Read more: Living paycheck to paycheck: disabled people adversely affected by the gig economy

Each summer, Microsoft hosts global hackathons as a part of their annual, one-week event. Since the first hackathon in 2014, the company formed ‘Ability Hacks’ focused on empowering employees with disabilities and solving unique challenges.

One of the factors organizations should consider while delivering these types of learning programs is involving disabled employees in the design of your Learning and Development program. Any such program cannot be totally bias-free and impactful until and unless people who can empathize with and understand the challenges facing disabled people in the workplace are involved. And the best-placed people to fulfill this role are disabled people.

A multinational technology company, Flex, adopted the same practice. Uma Maheswari Santhanaraj started out as a technical trainee at the Flex facility in Chennai. Selected for her potential, Uma has risen to the Supervisor level. Through collaboration with the Vocation Rehabilitation Centre in Chennai, Uma received training to support PwD employees at Flex. Today, she acts as an interpreter for the speech and hearing-impaired workers at the facility and trains them in soft skills. She has also worked with other trainers to help them support other employees.

Last but not least, learn from your initiatives. Know where you lag, and the challenges you faced in hiring and developing a truly inclusive workforce.  Take this idea from Prione, a joint venture between Catamaran and Amazon, who launched an initiative to build awareness and track the needs of their disabled employees. In doing so, Prione intends to create a “playbook” based on the experience of its disabled employee hires, which will include best practices and recommendations to make the workplace more accessible. Sandeep Varaganti, CEO, Prione, explains: “At Prione, we not only work to make the workplace accessibility friendly for people with disabilities, but also work with our partners and vendors to ensure the job roles are supported with the right software and physical infrastructure.”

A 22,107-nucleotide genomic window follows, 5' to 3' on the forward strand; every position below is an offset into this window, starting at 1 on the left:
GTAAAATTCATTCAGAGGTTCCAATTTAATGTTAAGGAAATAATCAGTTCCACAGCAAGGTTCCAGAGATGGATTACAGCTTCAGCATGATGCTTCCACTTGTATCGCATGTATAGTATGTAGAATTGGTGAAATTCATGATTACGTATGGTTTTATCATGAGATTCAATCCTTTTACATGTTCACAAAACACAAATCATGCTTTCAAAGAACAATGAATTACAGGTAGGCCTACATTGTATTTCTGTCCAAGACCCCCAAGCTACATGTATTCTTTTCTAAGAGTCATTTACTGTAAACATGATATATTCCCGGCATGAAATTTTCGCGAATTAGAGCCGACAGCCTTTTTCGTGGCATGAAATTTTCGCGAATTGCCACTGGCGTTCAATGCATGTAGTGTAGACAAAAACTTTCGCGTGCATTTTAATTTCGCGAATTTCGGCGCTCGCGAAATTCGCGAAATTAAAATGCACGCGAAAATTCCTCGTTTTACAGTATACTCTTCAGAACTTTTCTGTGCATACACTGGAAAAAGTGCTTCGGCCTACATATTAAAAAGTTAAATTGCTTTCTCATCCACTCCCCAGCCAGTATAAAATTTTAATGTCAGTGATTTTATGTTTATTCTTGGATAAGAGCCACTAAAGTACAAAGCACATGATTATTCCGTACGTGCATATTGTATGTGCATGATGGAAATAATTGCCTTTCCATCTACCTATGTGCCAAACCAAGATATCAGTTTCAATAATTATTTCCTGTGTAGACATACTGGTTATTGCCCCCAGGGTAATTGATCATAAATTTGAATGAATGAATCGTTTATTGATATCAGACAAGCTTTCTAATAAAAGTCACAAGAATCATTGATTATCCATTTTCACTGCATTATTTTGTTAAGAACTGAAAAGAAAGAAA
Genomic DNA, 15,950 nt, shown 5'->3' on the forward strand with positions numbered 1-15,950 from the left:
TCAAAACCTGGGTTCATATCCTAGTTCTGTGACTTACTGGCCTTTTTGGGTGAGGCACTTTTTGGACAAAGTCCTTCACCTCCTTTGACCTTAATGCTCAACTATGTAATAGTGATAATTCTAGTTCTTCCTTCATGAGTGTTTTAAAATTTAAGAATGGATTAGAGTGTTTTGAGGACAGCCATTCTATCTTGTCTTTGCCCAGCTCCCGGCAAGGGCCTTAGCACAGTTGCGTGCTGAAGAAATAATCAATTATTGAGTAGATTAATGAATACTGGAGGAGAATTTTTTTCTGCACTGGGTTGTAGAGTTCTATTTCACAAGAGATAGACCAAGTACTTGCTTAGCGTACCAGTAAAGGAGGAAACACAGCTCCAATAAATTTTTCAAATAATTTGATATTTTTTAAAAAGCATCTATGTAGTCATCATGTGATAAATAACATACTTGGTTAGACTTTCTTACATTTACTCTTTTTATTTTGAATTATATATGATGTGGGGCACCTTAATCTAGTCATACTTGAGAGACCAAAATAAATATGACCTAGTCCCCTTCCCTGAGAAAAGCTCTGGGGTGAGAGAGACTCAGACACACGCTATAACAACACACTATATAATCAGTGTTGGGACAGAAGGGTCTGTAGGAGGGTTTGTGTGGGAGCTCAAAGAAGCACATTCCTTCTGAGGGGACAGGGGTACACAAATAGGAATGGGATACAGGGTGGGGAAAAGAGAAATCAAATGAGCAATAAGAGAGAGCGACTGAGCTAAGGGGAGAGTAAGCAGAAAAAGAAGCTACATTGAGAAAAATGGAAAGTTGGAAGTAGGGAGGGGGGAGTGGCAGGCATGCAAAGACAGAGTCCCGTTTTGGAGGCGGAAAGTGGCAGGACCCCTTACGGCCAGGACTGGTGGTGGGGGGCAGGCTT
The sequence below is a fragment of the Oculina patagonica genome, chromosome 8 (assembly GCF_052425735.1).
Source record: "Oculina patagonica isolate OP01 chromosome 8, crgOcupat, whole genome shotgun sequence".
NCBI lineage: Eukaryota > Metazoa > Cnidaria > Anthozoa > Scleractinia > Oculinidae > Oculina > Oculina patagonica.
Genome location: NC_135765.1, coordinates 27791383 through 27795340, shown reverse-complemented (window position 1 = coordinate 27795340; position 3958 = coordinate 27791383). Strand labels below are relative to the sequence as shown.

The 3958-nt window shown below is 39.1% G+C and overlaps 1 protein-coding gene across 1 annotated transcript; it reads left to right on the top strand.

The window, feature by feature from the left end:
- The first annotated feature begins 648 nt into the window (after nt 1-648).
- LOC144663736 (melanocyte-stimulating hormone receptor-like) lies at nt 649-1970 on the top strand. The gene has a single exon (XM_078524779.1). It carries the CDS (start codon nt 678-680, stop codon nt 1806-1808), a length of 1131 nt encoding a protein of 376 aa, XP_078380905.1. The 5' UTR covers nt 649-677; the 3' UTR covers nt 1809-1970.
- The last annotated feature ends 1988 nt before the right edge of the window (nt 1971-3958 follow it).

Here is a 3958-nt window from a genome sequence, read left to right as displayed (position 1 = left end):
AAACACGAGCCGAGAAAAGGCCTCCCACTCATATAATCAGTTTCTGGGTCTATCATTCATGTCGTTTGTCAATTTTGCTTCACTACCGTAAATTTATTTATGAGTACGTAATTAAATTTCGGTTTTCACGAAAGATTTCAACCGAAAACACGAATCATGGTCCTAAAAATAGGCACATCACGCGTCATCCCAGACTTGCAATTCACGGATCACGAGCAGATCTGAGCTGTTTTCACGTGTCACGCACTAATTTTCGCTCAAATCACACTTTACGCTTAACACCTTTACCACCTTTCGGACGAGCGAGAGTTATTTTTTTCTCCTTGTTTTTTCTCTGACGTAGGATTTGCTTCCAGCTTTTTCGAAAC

Finally, get everyone in the organization to support the inclusion and development of disabled employees. It is imperative to sensitize everyone in the workforce towards the needs of other employees and that an inclusive environment is created where everyone respects each other, avoiding any kind of unconscious or conscious bias to creep in.

Article by
Anushree Sharma

Anushree Sharma is an Assistant Manager- Content at People Matters. She holds an MBA in Human Resource Development from Delhi School of Economics.


It is clear that many organizations 'take pride' in creating employment opportunities for Disabled people. However, most of these jobs were in lower-paying positions. How many times do we read about a person with special needs holding an executive position in a company?